Disclaimer: I received this book from Moody Press in exchange for an honest review.
J. Paul Nyquist in Is Justice Possible? presents a case for Christians to actively seek justice for the downtrodden in society. Today, the term justice is a loaded term. Everyone wants justice. We want justice for police shootings, we want justice for criminals found guilty, we want justice for Christians, Muslims, and the like. As Christians, we are to demand justice. We are to demand proper justice, justice through the courts. However, we must also recognize that perfect justice will not come until Christ Jesus returns in His glory. Regardless of whenever that is to happen, we have a call to answer.
To begin talking about justice, we must first define what justice is. That is how Nyquist begins his book along with our role in securing justice. He then poses the question, “Why is justice elusive?” and it is in these chapters that we find the human reasons for our justice system being the way it is. Nyquist argues it is because we make unjust laws, we have limited knowledge, we have darkened understanding, and we have an implicit bias. In part three Nyquist gives the practical solutions to doing justice. We are to do justice in political, public, and personal arenas of life. Finally, he concludes with the Christian hope of justice. Jesus reigns in the Kingdom of God where all will be made right.
With the rise of social activism, it is important to realize we have a role. We must play a role. We cannot be passive. That is the call being issued by Nyquist in his book. To want justice, we must understand from whom ultimate justice comes. For the Christian, that is God and God’s holiness. It is then our calling and command to be the Kingdom of God here while we await Christ’s return to establish the Kingdom in its glory. We have the responsibility to ourselves and our neighbor to seek justice. When we see wrong, we speak.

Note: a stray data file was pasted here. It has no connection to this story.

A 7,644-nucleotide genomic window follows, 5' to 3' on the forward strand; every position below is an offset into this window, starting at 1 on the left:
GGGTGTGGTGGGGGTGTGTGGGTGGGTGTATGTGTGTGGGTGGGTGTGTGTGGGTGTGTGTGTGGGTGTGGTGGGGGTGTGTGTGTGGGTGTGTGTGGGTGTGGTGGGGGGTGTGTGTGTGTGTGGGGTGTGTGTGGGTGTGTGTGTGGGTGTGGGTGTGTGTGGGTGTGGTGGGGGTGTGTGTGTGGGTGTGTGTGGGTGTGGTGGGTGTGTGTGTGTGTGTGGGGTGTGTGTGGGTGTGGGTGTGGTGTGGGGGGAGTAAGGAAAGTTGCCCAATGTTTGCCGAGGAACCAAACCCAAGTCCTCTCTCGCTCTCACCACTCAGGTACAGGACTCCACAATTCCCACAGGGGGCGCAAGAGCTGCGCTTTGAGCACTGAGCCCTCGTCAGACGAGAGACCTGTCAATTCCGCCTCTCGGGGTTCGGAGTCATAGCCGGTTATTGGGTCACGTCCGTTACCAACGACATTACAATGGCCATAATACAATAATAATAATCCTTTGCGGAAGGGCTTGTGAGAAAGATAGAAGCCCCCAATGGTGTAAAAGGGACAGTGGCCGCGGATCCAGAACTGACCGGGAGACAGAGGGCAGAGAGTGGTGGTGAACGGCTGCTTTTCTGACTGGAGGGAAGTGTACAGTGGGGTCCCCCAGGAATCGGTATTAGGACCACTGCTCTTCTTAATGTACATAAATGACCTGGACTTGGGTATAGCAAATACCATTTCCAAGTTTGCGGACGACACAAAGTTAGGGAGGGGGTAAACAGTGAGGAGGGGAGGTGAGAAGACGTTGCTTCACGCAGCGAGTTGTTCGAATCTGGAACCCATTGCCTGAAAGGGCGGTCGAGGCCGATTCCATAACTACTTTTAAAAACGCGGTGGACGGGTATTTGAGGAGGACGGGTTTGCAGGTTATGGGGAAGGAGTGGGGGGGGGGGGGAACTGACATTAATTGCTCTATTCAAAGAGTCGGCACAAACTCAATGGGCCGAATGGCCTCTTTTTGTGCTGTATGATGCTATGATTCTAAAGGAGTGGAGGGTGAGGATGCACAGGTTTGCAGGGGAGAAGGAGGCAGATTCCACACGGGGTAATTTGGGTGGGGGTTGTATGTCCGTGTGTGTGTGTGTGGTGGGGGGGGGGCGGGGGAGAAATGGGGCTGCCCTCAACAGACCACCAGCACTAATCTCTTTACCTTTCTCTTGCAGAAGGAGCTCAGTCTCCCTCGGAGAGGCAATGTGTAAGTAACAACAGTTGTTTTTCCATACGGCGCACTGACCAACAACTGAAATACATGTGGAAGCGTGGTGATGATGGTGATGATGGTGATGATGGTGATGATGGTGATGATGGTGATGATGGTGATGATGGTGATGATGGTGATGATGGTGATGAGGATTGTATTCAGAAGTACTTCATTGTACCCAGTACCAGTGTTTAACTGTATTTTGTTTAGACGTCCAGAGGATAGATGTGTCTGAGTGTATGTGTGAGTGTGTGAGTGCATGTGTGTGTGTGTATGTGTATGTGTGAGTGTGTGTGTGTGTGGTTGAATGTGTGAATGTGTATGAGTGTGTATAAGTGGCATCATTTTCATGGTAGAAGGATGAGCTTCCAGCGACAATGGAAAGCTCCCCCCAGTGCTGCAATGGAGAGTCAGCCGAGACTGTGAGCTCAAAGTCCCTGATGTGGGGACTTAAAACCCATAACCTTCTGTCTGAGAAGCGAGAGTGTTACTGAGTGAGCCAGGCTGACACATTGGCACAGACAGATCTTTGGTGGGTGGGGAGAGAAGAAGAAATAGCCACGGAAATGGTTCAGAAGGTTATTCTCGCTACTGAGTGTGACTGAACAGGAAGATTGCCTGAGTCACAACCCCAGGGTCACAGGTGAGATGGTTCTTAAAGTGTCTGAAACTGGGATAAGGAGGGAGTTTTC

My favorite chapters were the ones concerning the practical aspect of executing justice (personal, political, and public). Nyquist does not shy away from tough statistics and circumstances that surround us. We daily hear of incarceration after incarceration yet at the same time blame fathers for not being present in the family. This is one of many examples which Nyquist points out, analyzes, and calls on Christians to step up. I appreciate Nyquist’s ability and courage to not back down from a “prophetic call” of sorts for Christians.
I hope you pick up this book, read it, digest it, and act. Nyquist presents a biblical case for seeking justice and I hope you will join me, him, and Christians around the world in seeking justice.